Newbie question - Index looping

Although I started off with machine code, then assembler many, many moons ago, I never really got into C/C++. Actually I skipped across to scripting (with a smidgin of Fortran that I don't remember), but I do have a fair mount of experience at that even at low levels. So please have patience with an old dude trying to push back the frontiers of ignorance on an hourly basis :-[

I've only started with the Arduino this week but am having great success building a control system for an aircraft cabin simulator (just a tiny one), so I'd like to get as proficient as possible. The Arduino is fast as compared to a PLC, which I need !!

My problem is that I can't work out how to do (what I would call) index looping.

The code I have works fine but is long due to repeating chunks of code that I would normally place inside an indexed loop. Meaning, I have similar code that must get processed but with, say, different inputs, outputs and maybe variables.

In scripting I would normally use an index loop such as;

//Declare the variables int foo1; int foo2; int foo3; int mVar1; myVar2; myVar3; int myOutput1; myOutput2, myOuput3;

//do the indexed loop. this is just a silly sample. for i = 1 to 3; put input (foo & i) into bar; bar = (bar + (myVar & i); put bar into (myOutput & i); next i

The closest thing I have found is to set up arrays, but that seems to be a complex solution to what I would have thought is a simple problem.

But, is there a simple solution? :-/

Can anybody help please ?

Many thanks, Bob...

//Declare the variables
int foo1; int foo2; int foo3;
int mVar1; myVar2; myVar3;
int myOutput1; myOutput2, myOuput3;

//do the indexed loop. this is just a silly sample.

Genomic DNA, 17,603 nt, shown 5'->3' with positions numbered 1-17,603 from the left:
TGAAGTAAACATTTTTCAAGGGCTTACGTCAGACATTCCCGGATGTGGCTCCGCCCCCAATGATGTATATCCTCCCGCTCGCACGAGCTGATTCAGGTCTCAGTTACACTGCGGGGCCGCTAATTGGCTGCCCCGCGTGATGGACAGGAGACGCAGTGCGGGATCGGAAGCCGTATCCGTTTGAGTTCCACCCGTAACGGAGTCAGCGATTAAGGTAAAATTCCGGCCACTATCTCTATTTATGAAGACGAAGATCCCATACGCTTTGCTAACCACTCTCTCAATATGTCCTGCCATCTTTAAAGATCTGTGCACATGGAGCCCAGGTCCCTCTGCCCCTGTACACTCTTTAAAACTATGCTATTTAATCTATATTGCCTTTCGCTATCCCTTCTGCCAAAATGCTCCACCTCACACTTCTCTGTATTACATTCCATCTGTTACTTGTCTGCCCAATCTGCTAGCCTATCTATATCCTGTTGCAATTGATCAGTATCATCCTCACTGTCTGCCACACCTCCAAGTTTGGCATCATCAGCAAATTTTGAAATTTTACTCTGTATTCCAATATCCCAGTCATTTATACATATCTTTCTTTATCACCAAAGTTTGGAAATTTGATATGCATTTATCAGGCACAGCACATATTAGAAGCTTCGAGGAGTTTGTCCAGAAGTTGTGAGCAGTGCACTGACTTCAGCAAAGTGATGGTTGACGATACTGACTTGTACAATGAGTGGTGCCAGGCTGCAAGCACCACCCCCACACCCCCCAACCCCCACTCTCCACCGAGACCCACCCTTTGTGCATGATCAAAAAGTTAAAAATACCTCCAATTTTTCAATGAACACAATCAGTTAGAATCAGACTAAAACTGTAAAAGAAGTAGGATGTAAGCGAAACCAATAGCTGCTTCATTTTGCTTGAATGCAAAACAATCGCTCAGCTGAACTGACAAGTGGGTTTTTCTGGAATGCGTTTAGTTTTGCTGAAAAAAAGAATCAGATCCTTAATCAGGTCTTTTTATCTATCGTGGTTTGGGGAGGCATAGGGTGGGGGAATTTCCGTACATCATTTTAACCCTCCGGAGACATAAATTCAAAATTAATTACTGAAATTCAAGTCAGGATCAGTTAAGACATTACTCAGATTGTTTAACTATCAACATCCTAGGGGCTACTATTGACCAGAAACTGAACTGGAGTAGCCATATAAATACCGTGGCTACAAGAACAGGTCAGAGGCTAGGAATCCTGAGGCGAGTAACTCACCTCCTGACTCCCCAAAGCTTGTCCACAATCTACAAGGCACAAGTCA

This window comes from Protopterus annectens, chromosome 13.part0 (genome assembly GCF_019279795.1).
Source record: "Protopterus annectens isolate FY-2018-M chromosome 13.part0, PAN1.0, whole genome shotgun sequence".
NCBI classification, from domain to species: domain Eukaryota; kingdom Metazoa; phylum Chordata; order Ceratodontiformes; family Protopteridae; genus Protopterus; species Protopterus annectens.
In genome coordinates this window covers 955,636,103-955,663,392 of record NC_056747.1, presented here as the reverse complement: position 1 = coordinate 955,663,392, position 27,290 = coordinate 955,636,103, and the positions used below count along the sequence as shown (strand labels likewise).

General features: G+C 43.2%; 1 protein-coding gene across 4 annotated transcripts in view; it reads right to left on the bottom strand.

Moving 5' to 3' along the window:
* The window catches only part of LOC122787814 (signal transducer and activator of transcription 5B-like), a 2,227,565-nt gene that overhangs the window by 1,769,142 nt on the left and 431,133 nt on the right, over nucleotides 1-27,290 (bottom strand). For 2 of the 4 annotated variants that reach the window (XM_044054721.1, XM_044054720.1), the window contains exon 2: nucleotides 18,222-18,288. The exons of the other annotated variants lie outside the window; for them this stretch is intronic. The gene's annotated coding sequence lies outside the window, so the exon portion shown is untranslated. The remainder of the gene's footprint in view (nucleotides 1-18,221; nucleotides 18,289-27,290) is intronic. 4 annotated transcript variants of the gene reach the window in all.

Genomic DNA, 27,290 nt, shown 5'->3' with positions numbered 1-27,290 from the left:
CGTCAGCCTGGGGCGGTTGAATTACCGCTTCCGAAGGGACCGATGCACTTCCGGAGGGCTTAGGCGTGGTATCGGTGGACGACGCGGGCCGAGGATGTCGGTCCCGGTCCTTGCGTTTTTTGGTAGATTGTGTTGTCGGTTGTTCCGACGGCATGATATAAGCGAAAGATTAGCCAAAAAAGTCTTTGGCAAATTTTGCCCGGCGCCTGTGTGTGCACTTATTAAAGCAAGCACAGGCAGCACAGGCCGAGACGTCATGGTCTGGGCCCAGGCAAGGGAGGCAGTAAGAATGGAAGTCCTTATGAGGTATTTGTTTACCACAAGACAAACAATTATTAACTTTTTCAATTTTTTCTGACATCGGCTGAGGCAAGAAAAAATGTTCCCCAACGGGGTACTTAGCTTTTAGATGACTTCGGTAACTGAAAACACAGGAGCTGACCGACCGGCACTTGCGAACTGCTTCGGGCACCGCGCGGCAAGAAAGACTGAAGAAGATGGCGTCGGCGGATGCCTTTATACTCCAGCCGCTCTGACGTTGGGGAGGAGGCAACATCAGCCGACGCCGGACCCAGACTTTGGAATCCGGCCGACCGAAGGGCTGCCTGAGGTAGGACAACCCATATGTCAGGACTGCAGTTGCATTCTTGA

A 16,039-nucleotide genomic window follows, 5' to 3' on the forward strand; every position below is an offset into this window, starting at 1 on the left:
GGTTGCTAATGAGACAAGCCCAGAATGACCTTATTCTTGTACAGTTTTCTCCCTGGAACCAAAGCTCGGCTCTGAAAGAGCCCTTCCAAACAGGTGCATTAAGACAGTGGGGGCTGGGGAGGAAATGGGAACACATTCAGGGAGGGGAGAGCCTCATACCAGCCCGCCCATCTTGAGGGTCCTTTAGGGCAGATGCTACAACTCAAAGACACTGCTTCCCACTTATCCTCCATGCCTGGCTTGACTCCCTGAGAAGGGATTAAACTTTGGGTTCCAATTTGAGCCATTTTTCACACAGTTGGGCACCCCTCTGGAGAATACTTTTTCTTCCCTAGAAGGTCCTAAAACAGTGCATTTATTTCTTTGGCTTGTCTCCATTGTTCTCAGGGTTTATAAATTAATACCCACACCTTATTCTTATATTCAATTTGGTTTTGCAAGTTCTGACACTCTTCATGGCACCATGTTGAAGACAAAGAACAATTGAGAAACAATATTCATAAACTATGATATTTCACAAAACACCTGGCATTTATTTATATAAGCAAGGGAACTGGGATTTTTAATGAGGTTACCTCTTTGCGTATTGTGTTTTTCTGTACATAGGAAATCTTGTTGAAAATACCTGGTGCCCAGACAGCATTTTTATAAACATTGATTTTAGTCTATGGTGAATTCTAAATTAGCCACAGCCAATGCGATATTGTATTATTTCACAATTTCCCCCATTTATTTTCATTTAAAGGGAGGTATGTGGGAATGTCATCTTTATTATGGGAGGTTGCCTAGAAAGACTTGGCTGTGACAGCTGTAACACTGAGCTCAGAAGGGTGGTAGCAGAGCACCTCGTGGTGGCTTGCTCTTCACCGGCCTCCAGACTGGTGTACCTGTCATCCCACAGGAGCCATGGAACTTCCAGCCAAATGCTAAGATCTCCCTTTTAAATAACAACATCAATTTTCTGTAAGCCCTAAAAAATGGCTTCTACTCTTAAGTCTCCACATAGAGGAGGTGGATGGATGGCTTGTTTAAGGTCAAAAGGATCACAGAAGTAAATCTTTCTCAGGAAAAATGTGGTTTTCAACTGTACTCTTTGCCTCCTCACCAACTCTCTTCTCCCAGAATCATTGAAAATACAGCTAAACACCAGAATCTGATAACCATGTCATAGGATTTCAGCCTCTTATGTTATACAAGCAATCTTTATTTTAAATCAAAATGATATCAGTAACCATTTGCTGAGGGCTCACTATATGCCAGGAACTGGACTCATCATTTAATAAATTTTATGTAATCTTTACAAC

for i = 1 to 3;
put input (foo & i) into bar;
bar = (bar + (myVar & i);
put bar into (myOutput & i);
next i

In c++:

//Declare the variables
int foo[3] = {2,4,6};
int myVar[3] = {1,2,3};
int myOutput[3] = {0}; // all null

//do the indexed loop. this is just a silly sample.
for (byte i=0; i<3; i++){ 
  //put input (foo & i) into bar
  int bar = foo[i];

  //bar = (bar + (myVar & i)
  bar += myVar[i];

  //put bar into (myOutput & i);
  myOutput[i] = bar;
  //Serial.println( myOutput[i] );//will print 3, 6 and 9
}

Wowzy, many thanks for such a quick reply !! It's simple when you know how, but I still prefer scripting ;)

Thanks again.... Bob...

Wowzy, many thanks for such a quick reply !! It's simple when you know how, but I still prefer scripting ;)

Thanks again.... Bob...

C++ takes some 'getting used to' , but I've fallen in love with it, and I bet you will too ;)

And by the way: Welcome to the community!

It's nice to be welcomed, thanks and I'm sure I will get to love it as much as you !! BTW, is it acceptable to this forum to ask if there are folks in my area (I'm close to Vancouver, BC) that use Arduino's or the equivalent, and if so what area would I post such in ?

You can use the Bar Sport section.

And, if you end up finding a group of people (or want to create one) that starts to arrange 'get togethers' / workshops, you can post info in the Workshops section. :)

Tnx…

Do you guys test loops by using a separate compiler and then after perfecting the loop you add it to the Arduino code? I would like to be able to test loops and non related C++ code without using the arduino so I can debug it faster. I need a Freeware compiler I guess but which one should I use?

I have a Windows PC

Arduino uses winavr which is avr-gcc and it is as free as the air you breathe. Atmel's AVR Studio also uses it to compile code.